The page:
The term Anglo-Saxon is a relatively modern one. It refers to settlers from the German regions of Angeln and Saxony, who made their way over to Britain after the fall of the Roman Empire around AD 410.
The Roman armies withdrew from Britain early in the fifth century because they were needed back home to defend the crumbling centre of the Empire. Britain was considered a far-flung outpost of little value.
At this time, the Jutes and the Frisians from Denmark were also settling in the British Isles, but the Anglo-Saxon settlers were effectively their own masters in a new land and they did little to keep the legacy of the Romans alive. They replaced the Roman stone buildings with their own wooden ones, and spoke their own language, which gave rise to the English spoken today.
The Anglo-Saxons also brought their own religious beliefs, but the arrival of Saint Augustine in 597 converted most of the country to Christianity.
The Anglo-Saxon period lasted for 600 years, from 410 to 1066, and in that time Britain’s political landscape underwent many changes.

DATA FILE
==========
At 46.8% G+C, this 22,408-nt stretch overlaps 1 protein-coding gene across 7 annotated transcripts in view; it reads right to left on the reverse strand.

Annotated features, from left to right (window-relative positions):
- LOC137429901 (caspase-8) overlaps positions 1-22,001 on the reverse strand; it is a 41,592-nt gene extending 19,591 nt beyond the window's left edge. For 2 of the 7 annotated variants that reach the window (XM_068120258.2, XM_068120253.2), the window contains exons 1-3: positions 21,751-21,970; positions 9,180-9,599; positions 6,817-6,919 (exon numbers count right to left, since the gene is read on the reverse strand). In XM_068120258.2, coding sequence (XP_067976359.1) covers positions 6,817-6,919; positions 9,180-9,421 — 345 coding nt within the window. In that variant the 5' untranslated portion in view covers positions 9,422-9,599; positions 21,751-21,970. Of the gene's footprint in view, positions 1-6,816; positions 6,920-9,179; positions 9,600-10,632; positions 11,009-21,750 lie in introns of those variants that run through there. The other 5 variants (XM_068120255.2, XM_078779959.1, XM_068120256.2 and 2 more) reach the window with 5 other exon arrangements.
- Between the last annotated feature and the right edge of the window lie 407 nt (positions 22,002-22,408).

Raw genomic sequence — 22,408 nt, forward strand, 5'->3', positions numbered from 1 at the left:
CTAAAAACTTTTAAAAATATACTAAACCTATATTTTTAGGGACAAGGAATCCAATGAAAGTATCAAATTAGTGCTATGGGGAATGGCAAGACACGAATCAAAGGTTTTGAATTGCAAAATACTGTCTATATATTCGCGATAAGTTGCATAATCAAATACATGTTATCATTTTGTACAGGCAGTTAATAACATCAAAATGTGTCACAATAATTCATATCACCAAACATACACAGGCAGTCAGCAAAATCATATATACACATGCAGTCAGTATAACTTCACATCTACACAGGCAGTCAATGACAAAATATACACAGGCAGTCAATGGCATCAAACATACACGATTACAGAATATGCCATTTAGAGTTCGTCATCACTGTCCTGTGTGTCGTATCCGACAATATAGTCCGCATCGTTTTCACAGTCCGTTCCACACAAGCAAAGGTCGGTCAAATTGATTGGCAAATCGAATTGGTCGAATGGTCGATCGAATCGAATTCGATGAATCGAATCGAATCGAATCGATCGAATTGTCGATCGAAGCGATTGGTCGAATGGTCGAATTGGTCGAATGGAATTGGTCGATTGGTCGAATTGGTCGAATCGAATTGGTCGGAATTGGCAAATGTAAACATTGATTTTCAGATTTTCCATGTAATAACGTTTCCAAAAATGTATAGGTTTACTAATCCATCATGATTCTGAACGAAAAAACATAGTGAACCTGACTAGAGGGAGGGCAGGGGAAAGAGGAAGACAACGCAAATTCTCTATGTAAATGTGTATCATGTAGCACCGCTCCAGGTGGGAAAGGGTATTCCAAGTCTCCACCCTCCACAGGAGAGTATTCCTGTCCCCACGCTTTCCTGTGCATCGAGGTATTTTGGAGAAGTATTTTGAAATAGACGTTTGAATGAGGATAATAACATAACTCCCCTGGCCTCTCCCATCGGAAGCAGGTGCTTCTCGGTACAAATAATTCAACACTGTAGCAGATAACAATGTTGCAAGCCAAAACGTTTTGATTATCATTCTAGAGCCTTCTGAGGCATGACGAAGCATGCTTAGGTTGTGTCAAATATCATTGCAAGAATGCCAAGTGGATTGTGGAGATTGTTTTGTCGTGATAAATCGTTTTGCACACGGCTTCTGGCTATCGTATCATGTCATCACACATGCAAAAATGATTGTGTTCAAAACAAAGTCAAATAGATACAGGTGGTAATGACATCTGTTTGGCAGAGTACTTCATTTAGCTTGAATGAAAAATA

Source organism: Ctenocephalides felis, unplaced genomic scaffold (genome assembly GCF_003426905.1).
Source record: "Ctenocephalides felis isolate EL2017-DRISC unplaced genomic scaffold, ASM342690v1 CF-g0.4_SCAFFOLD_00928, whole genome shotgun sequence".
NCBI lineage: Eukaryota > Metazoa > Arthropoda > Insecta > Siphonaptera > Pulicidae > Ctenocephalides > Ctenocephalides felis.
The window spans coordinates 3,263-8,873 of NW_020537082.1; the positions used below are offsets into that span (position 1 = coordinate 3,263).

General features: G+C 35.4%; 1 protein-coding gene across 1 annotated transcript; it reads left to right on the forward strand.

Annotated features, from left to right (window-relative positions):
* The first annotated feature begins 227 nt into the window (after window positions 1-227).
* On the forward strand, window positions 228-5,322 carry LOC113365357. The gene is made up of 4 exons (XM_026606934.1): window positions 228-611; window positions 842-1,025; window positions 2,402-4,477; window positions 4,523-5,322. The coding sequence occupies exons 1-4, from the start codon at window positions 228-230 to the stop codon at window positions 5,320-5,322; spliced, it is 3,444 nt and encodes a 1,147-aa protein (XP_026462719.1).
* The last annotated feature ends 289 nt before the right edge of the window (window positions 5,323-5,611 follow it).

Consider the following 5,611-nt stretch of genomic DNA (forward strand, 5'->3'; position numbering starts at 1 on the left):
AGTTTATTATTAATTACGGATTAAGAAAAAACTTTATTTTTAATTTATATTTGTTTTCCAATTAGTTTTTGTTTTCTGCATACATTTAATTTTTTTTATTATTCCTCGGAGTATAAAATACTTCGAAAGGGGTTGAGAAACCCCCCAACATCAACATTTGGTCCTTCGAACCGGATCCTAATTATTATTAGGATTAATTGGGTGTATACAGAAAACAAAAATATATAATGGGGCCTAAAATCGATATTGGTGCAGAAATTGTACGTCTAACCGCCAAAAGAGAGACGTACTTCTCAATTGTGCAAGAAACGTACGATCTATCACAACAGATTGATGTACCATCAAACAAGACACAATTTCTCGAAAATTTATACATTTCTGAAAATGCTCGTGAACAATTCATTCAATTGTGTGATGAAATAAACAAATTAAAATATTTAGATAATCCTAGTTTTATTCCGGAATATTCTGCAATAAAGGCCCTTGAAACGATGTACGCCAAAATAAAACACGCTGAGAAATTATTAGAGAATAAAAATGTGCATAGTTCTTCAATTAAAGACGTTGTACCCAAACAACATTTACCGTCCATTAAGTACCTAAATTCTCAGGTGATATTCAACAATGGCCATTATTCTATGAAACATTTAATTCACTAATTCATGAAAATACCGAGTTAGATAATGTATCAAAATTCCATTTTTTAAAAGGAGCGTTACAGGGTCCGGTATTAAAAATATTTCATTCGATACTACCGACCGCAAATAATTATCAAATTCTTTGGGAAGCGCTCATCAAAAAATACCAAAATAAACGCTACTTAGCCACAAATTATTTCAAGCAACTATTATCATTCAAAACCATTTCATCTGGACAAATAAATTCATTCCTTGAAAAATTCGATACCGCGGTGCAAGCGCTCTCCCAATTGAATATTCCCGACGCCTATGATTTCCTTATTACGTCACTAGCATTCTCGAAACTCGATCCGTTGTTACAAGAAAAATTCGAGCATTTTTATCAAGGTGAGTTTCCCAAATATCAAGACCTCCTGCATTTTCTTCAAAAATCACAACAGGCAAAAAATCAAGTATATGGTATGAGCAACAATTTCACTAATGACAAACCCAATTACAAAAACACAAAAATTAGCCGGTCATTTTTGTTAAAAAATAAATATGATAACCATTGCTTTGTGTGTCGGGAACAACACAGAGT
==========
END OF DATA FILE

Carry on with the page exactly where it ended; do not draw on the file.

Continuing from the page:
The Anglo-Saxon period stretched over 600 years, from 410 to 1066…
The early settlers kept to small tribal groups, forming kingdoms and sub-kingdoms. By the ninth century, the country was divided into four kingdoms – Northumbria, Mercia, East Anglia and Wessex.
Wessex was the only one of these kingdoms to survive the Viking invasions. Eric Bloodaxe, the Viking ruler of York, was killed by the Wessex army in 954 and England was united under one king – Edred.
Most of the information we have about the Anglo-Saxons comes from the Anglo-Saxon Chronicle, a year-by-year account of all the major events of the time. Among other things it describes the rise and fall of the bishops and kings and the important battles of the period. It begins with the story of Hengist and Horsa in AD 449.
Anglo-Saxon rule came to an end in 1066, soon after the death of Edward the Confessor, who had no heir. He had supposedly willed the kingdom to William of Normandy, but also seemed to favour Harold Godwinson as his successor.
Harold was crowned king immediately after Edward died, but he failed in his attempt to defend his crown, when William and an invading army crossed the Channel from France to claim it for himself. Harold was defeated by the Normans at the Battle of Hastings in October 1066, and thus a new era was ushered in.
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